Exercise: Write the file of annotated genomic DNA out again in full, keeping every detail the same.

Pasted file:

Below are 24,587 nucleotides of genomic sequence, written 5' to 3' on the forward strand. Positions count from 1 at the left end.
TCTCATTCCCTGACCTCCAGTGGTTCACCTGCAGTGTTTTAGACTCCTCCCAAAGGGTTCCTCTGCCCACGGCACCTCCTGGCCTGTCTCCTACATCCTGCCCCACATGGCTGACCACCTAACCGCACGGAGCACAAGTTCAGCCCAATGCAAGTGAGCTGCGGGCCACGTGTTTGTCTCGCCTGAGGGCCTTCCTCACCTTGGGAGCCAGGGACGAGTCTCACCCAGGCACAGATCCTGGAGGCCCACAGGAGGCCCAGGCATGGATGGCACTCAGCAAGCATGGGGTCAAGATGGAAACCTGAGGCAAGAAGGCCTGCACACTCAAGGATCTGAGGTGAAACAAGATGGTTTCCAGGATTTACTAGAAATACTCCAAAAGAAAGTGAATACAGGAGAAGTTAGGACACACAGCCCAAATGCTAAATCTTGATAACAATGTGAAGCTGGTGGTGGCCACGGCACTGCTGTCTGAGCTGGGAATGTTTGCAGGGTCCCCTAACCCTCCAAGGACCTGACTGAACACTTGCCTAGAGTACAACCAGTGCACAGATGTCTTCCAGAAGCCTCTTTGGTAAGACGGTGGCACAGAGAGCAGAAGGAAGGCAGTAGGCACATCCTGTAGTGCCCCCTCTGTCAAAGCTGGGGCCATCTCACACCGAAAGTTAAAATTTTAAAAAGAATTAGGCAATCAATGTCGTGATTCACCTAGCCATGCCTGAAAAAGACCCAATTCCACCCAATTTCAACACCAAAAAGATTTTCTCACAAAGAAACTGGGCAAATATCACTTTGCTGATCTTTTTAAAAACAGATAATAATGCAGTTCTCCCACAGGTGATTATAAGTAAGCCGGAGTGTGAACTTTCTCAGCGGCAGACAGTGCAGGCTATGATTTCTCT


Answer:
Below are 24,587 nucleotides of genomic sequence, written 5' to 3' on the forward strand. Positions count from 1 at the left end.
TCTCATTCCCTGACCTCCAGTGGTTCACCTGCAGTGTTTTAGACTCCTCCCAAAGGGTTCCTCTGCCCACGGCACCTCCTGGCCTGTCTCCTACATCCTGCCCCACATGGCTGACCACCTAACCGCACGGAGCACAAGTTCAGCCCAATGCAAGTGAGCTGCGGGCCACGTGTTTGTCTCGCCTGAGGGCCTTCCTCACCTTGGGAGCCAGGGACGAGTCTCACCCAGGCACAGATCCTGGAGGCCCACAGGAGGCCCAGGCATGGATGGCACTCAGCAAGCATGGGGTCAAGATGGAAACCTGAGGCAAGAAGGCCTGCACACTCAAGGATCTGAGGTGAAACAAGATGGTTTCCAGGATTTACTAGAAATACTCCAAAAGAAAGTGAATACAGGAGAAGTTAGGACACACAGCCCAAATGCTAAATCTTGATAACAATGTGAAGCTGGTGGTGGCCACGGCACTGCTGTCTGAGCTGGGAATGTTTGCAGGGTCCCCTAACCCTCCAAGGACCTGACTGAACACTTGCCTAGAGTACAACCAGTGCACAGATGTCTTCCAGAAGCCTCTTTGGTAAGACGGTGGCACAGAGAGCAGAAGGAAGGCAGTAGGCACATCCTGTAGTGCCCCCTCTGTCAAAGCTGGGGCCATCTCACACCGAAAGTTAAAATTTTAAAAAGAATTAGGCAATCAATGTCGTGATTCACCTAGCCATGCCTGAAAAAGACCCAATTCCACCCAATTTCAACACCAAAAAGATTTTCTCACAAAGAAACTGGGCAAATATCACTTTGCTGATCTTTTTAAAAACAGATAATAATGCAGTTCTCCCACAGGTGATTATAAGTAAGCCGGAGTGTGAACTTTCTCAGCGGCAGACAGTGCAGGCTATGATTTCTCT